In a time when Christians and Muslims in Nigeria are under attack from religious extremists, adherents to both faiths are working together to create greater unity in their communities.
The General Board of Church and Society worked with local church leaders to facilitate an event that brought 30 Christians and 30 Muslims together for training and dialogue at a youth conference hall in Jalingo, Taraba State.
Seventy-five percent of the United Methodists attending were from northern Nigeria, where Boko Haram has done significant damage, reported the Rev. Ande Emmanuel, a GBCS field organizer there. In that region, churches have been attacked on Sundays, and at least 50 United Methodists have died because of the violence, he said.
"It's not all Muslims attacking all Christians. It's a very small extremist sect of Muslims," the Rev. Clayton Childers, GBCS director of annual conference relations, said. "They are attaching Muslims as well as Christians. They don't like anybody who (does not hold) their extremist perspective."
Emmanuel has been working in areas affected by Boko Haram's attacks on Christians and moderate Muslims. Childers said Emmanuel has been "building bridges between the Muslim and Christian community in various settings, especially where United Methodists are strong."
|Women participating in the conversations to build understanding between Christians and Muslims in Nigeria.
"This particular event was intentionally designed…to talk about our respective faiths and how they support peace and community rather than the more violent passages that can be found in the Koran and our scriptures," Childers said.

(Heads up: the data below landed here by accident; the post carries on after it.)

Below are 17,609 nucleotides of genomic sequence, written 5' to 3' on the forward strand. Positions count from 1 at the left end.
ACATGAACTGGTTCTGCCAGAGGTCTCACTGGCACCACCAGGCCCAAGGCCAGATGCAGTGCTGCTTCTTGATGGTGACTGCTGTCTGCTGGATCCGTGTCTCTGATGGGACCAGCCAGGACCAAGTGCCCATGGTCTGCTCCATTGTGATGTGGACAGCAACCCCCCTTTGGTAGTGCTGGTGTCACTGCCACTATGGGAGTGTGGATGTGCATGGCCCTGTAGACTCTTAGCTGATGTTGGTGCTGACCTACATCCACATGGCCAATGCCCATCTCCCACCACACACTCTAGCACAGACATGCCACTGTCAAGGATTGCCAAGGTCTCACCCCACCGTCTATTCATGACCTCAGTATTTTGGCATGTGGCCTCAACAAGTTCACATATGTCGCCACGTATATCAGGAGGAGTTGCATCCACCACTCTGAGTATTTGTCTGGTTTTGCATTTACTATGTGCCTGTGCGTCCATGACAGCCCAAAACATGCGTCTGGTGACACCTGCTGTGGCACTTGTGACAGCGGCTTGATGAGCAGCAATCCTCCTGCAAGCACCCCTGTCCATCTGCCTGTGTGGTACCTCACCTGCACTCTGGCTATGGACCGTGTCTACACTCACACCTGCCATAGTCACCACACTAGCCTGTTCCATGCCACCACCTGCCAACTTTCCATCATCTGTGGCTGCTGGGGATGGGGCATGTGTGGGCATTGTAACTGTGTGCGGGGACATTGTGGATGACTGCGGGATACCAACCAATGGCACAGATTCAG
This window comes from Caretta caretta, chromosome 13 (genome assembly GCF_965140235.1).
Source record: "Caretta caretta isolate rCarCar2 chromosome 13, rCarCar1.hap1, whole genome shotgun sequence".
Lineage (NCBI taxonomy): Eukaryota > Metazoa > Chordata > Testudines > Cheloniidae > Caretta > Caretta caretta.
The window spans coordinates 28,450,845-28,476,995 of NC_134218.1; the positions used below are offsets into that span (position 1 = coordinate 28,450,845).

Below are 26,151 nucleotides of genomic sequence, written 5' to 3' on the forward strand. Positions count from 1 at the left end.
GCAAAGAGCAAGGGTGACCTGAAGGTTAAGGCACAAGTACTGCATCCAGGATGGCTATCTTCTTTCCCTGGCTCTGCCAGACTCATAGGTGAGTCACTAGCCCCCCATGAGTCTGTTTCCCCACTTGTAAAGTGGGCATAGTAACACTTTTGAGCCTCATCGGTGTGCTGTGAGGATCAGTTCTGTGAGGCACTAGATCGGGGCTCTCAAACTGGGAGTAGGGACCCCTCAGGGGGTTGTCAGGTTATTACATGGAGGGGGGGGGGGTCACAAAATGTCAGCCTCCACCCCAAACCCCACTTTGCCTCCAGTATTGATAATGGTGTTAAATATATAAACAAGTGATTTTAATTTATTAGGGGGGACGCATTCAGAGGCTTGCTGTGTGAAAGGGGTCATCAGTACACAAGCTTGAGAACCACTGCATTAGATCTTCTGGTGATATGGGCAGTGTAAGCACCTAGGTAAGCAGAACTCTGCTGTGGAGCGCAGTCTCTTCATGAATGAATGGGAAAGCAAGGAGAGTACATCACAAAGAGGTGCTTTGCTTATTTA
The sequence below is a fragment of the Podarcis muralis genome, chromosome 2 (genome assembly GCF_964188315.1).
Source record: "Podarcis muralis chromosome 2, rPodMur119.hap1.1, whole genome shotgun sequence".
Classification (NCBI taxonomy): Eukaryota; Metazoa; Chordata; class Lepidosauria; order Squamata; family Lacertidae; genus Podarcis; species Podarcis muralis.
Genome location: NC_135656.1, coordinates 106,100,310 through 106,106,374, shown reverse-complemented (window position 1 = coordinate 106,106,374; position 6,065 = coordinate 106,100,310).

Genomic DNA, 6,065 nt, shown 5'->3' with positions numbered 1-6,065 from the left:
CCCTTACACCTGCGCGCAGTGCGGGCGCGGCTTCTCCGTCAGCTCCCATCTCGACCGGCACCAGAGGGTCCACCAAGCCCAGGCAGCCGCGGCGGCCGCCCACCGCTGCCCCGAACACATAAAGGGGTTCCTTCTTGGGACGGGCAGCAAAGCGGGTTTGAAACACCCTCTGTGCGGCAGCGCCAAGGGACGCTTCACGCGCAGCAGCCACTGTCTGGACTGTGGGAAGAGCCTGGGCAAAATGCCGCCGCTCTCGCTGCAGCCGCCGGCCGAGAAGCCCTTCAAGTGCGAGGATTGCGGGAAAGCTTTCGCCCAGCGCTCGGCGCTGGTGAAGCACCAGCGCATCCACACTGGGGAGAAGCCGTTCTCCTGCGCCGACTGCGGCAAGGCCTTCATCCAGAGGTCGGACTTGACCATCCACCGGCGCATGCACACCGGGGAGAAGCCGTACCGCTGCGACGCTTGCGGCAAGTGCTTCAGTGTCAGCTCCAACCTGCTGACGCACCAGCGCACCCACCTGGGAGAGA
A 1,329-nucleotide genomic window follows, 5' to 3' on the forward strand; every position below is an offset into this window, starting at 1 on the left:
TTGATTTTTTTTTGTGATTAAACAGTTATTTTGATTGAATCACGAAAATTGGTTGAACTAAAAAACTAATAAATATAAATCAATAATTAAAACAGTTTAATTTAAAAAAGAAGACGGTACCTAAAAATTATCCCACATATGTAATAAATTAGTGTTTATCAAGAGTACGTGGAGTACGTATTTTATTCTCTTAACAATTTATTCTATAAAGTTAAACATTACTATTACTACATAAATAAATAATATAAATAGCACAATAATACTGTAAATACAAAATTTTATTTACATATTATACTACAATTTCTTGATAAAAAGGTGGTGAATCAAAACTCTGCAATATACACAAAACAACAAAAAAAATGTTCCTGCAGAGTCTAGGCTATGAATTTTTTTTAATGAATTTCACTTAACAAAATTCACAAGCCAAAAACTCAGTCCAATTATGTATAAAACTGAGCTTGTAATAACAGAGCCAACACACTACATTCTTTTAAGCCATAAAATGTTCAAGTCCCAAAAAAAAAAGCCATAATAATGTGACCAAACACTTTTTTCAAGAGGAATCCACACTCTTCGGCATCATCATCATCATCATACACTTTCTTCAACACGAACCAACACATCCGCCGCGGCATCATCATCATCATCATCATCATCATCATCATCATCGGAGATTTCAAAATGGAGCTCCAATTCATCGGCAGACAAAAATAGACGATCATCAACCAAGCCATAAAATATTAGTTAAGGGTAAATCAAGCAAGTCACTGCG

"We had 22 imams participate," he said. "These are leaders in the Muslim communities, like pastors. We had three or four Muslim women, which is a huge deal."
Childers said the support the event receives had led him to believe this may be "a turning point. I've been working here 15 years and out of all the events I've led, this is the most exciting."
The Nigeria Episcopal Area has three annual conferences, which are home to about 458,000 United Methodists. Half of the nation's 170 million people are Muslim and 40 percent are Christian.
According to the Rev. Neal Christie, assistant general secretary for education and leadership formation at GBCS, the agency's long-term relationship with churches in Nigeria helped make the most recent peace-building efforts possible.
"More than a decade ago, we started doing Social Principles training in Nigeria," he said. "We've always received a very warm welcome there. We've spent a lot of time focusing on conflict-resolution skills, to build bridges where there have been some significant differences in opinion."
Building trust is critical to bringing peace, Christie said. "We have Muslim imams who trust us because we have been in their communities. They come to our Social Principals training."
Addressing these misunderstandings and finding common ground can be truly lifesaving, Emmanuel said.
Despite the violence that takes place in Nigeria, Christie said the church continues to do important work.
Emmanuel called for people in The United Methodist Church to align their lifestyles more fully with the messages of peace they preach.
Emily Snell, freelance writer living in Nashville, TN
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